A firm set up by two ex-British Gas employees to create an alternative home boiler service is hoping to turn itself into a regional brand. Gasway, set up in 1982, reached a turnover of £3m last year focussing its business in Norfolk, especially Norwich.They are also now working in green energy, getting staff MCS (Microgeneration Certificate Scheme) certified, which means they can help customers with domestic renewable energy projects like wind turbines and solar panels.
Eastern Daily Press 30th June 2010 more >>
Britain’s fledgling solar-electricity industry is at its peak production. There is now a generous tariff paid for solar electricity exported to the grid, so putting panels up on your roof represents an excellent return on investment between 5 and 8 per cent, depending on how far north or south you live. No wonder money pages and finance websites are recommending home owners install these income-generating mini power stations. No wonder installers such as PV Solar are putting up 25 systems every week and have over a million pounds’ worth of orders.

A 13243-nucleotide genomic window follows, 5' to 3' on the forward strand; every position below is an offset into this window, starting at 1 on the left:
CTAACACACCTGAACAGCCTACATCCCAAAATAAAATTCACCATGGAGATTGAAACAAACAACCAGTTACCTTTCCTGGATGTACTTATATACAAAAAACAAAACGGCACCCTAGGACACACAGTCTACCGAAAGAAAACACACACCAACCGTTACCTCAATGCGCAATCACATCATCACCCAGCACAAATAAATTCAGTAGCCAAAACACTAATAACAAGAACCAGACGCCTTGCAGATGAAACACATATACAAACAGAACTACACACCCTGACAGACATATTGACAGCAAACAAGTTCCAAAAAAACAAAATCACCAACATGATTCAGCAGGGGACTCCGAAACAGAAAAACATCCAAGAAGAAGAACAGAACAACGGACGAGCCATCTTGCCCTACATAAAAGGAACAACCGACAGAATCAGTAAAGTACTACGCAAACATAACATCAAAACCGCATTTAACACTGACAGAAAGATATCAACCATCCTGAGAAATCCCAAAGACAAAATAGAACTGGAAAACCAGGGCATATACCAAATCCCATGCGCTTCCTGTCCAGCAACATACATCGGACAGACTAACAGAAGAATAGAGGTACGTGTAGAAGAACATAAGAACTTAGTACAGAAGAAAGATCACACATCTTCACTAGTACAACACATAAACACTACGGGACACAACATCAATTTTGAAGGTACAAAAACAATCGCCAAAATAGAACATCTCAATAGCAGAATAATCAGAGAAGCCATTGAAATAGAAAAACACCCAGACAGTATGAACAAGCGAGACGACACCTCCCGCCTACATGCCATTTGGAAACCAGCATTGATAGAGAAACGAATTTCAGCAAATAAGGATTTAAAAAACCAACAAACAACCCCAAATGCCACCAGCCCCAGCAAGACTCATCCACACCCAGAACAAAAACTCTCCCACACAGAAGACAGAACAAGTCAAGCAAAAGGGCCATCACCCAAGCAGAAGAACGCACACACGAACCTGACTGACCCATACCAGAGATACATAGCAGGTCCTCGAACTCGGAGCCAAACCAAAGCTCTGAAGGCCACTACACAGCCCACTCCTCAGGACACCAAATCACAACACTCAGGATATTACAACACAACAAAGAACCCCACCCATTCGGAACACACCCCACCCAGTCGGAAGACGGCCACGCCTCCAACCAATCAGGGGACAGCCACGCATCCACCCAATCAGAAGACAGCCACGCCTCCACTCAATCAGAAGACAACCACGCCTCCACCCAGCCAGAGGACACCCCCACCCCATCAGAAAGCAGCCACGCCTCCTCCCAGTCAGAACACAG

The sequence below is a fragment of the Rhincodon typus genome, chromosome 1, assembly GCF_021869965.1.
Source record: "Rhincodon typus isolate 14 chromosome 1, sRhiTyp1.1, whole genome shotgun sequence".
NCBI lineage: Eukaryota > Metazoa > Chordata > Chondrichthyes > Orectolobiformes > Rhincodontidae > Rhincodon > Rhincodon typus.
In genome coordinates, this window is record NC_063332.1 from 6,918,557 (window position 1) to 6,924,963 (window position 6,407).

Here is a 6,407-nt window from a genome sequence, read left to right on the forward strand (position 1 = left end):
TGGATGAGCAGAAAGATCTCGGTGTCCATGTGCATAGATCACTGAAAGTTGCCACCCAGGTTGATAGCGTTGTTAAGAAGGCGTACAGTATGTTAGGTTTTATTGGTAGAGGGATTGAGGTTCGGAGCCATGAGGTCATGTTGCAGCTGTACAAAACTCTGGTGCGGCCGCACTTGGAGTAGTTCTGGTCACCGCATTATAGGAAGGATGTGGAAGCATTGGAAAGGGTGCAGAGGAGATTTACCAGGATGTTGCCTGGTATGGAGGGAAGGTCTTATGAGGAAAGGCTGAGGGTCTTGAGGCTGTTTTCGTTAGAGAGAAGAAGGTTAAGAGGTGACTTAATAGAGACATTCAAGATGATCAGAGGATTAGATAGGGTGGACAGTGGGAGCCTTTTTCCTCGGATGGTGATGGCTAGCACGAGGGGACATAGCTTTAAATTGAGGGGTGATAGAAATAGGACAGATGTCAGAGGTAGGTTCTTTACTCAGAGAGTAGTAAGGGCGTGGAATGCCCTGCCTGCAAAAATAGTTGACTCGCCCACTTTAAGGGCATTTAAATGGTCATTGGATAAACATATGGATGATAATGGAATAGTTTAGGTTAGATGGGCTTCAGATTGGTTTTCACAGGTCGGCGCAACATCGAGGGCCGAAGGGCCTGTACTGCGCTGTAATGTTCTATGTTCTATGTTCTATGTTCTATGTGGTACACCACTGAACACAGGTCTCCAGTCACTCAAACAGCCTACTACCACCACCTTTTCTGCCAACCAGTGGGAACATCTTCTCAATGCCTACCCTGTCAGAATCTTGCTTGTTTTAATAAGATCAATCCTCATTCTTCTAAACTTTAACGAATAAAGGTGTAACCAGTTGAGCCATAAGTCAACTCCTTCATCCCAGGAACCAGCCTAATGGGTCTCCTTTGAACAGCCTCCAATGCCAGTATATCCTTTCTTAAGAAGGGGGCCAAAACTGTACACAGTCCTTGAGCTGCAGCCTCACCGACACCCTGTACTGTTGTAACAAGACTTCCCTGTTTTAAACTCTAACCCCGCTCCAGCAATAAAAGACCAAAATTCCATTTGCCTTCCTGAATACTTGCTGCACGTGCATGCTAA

Telegraph 30th June 2010 more >>
Daikin UK welcomes the Government’s commitment to a new Green Deal, which could help absorb the up-front costs of investing in renewable energy technologies. Plans for a new Energy bill were announced in the Queen’s Speech on 25th May, in which the Government has outlined it will create a green investment bank that would loan households money to make their homes greener. While the exact figures available to homeowners haven’t yet been confirmed, it is thought that the loans available to households could be around £6,000 to 10,000. This ‘Green Deal’ would obviously be a huge boost to householders by absorbing the upfront costs of switching to a renewable energy heating system. The plan is being seen as a ‘pay-as-you-save’ scheme, in which the loan repayments are made using money saved through lower energy bills. This can only be good for the renewables industry.
ADF Online 30th June 2010 more >>
Small Wind across the pond
Americans are shedding fossil fuels in favour of wind power and other forms of clean, renewable energy. After all, if it gets the same job done at far lower risk and with less cost over the long run, what’s not to like? Case in point: even though the housing market has not recovered from its crash, sales of small home-scaled wind turbines increased last year by almost 10,000 units.
Clean Technica 30th June 2010 more >>
Ground Source Heat Pump